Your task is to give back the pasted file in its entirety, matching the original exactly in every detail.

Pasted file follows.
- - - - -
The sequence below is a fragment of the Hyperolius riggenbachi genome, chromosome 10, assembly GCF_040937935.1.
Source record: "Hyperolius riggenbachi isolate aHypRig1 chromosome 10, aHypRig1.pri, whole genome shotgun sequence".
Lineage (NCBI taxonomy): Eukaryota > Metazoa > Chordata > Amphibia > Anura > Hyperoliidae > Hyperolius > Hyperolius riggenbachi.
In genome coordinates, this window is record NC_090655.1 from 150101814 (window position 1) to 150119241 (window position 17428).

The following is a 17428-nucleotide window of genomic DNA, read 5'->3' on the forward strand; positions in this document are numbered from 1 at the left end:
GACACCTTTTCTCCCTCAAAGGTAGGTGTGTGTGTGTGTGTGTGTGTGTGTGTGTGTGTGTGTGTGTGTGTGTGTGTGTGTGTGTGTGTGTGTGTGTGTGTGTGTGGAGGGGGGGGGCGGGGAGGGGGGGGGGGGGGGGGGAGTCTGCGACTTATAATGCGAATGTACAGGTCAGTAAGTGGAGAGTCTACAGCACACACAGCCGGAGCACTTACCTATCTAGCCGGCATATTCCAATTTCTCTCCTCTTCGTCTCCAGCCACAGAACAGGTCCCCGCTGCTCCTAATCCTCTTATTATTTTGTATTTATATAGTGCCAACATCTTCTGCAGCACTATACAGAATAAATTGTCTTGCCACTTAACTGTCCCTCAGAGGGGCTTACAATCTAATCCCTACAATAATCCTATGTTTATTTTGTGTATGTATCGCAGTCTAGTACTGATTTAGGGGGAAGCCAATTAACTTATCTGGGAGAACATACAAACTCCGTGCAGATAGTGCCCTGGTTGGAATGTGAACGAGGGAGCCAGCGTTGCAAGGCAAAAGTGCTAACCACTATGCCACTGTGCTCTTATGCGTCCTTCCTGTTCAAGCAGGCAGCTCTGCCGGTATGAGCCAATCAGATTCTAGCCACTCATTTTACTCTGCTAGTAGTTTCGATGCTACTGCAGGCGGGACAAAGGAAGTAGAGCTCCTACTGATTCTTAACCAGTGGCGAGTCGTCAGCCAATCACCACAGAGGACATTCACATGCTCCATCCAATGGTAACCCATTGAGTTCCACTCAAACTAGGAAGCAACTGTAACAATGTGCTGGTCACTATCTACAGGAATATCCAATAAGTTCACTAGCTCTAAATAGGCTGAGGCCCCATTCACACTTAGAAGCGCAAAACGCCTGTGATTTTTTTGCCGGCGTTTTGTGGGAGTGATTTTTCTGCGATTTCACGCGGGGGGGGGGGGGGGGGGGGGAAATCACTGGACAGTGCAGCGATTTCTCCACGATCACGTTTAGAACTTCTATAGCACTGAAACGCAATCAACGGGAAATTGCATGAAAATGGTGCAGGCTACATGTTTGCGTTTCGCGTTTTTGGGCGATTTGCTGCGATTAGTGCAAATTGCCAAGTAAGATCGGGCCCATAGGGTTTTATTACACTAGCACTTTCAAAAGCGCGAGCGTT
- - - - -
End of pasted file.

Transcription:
The sequence below is a fragment of the Hyperolius riggenbachi genome, chromosome 10, assembly GCF_040937935.1.
Source record: "Hyperolius riggenbachi isolate aHypRig1 chromosome 10, aHypRig1.pri, whole genome shotgun sequence".
Lineage (NCBI taxonomy): Eukaryota > Metazoa > Chordata > Amphibia > Anura > Hyperoliidae > Hyperolius > Hyperolius riggenbachi.
In genome coordinates, this window is record NC_090655.1 from 150101814 (window position 1) to 150119241 (window position 17428).

The following is a 17428-nucleotide window of genomic DNA, read 5'->3' on the forward strand; positions in this document are numbered from 1 at the left end:
GACACCTTTTCTCCCTCAAAGGTAGGTGTGTGTGTGTGTGTGTGTGTGTGTGTGTGTGTGTGTGTGTGTGTGTGTGTGTGTGTGTGTGTGTGTGTGTGTGTGTGTGGAGGGGGGGGGCGGGGAGGGGGGGGGGGGGGGGGGAGTCTGCGACTTATAATGCGAATGTACAGGTCAGTAAGTGGAGAGTCTACAGCACACACAGCCGGAGCACTTACCTATCTAGCCGGCATATTCCAATTTCTCTCCTCTTCGTCTCCAGCCACAGAACAGGTCCCCGCTGCTCCTAATCCTCTTATTATTTTGTATTTATATAGTGCCAACATCTTCTGCAGCACTATACAGAATAAATTGTCTTGCCACTTAACTGTCCCTCAGAGGGGCTTACAATCTAATCCCTACAATAATCCTATGTTTATTTTGTGTATGTATCGCAGTCTAGTACTGATTTAGGGGGAAGCCAATTAACTTATCTGGGAGAACATACAAACTCCGTGCAGATAGTGCCCTGGTTGGAATGTGAACGAGGGAGCCAGCGTTGCAAGGCAAAAGTGCTAACCACTATGCCACTGTGCTCTTATGCGTCCTTCCTGTTCAAGCAGGCAGCTCTGCCGGTATGAGCCAATCAGATTCTAGCCACTCATTTTACTCTGCTAGTAGTTTCGATGCTACTGCAGGCGGGACAAAGGAAGTAGAGCTCCTACTGATTCTTAACCAGTGGCGAGTCGTCAGCCAATCACCACAGAGGACATTCACATGCTCCATCCAATGGTAACCCATTGAGTTCCACTCAAACTAGGAAGCAACTGTAACAATGTGCTGGTCACTATCTACAGGAATATCCAATAAGTTCACTAGCTCTAAATAGGCTGAGGCCCCATTCACACTTAGAAGCGCAAAACGCCTGTGATTTTTTTGCCGGCGTTTTGTGGGAGTGATTTTTCTGCGATTTCACGCGGGGGGGGGGGGGGGGGGGGGAAATCACTGGACAGTGCAGCGATTTCTCCACGATCACGTTTAGAACTTCTATAGCACTGAAACGCAATCAACGGGAAATTGCATGAAAATGGTGCAGGCTACATGTTTGCGTTTCGCGTTTTTGGGCGATTTGCTGCGATTAGTGCAAATTGCCAAGTAAGATCGGGCCCATAGGGTTTTATTACACTAGCACTTTCAAAAGCGCGAGCGTT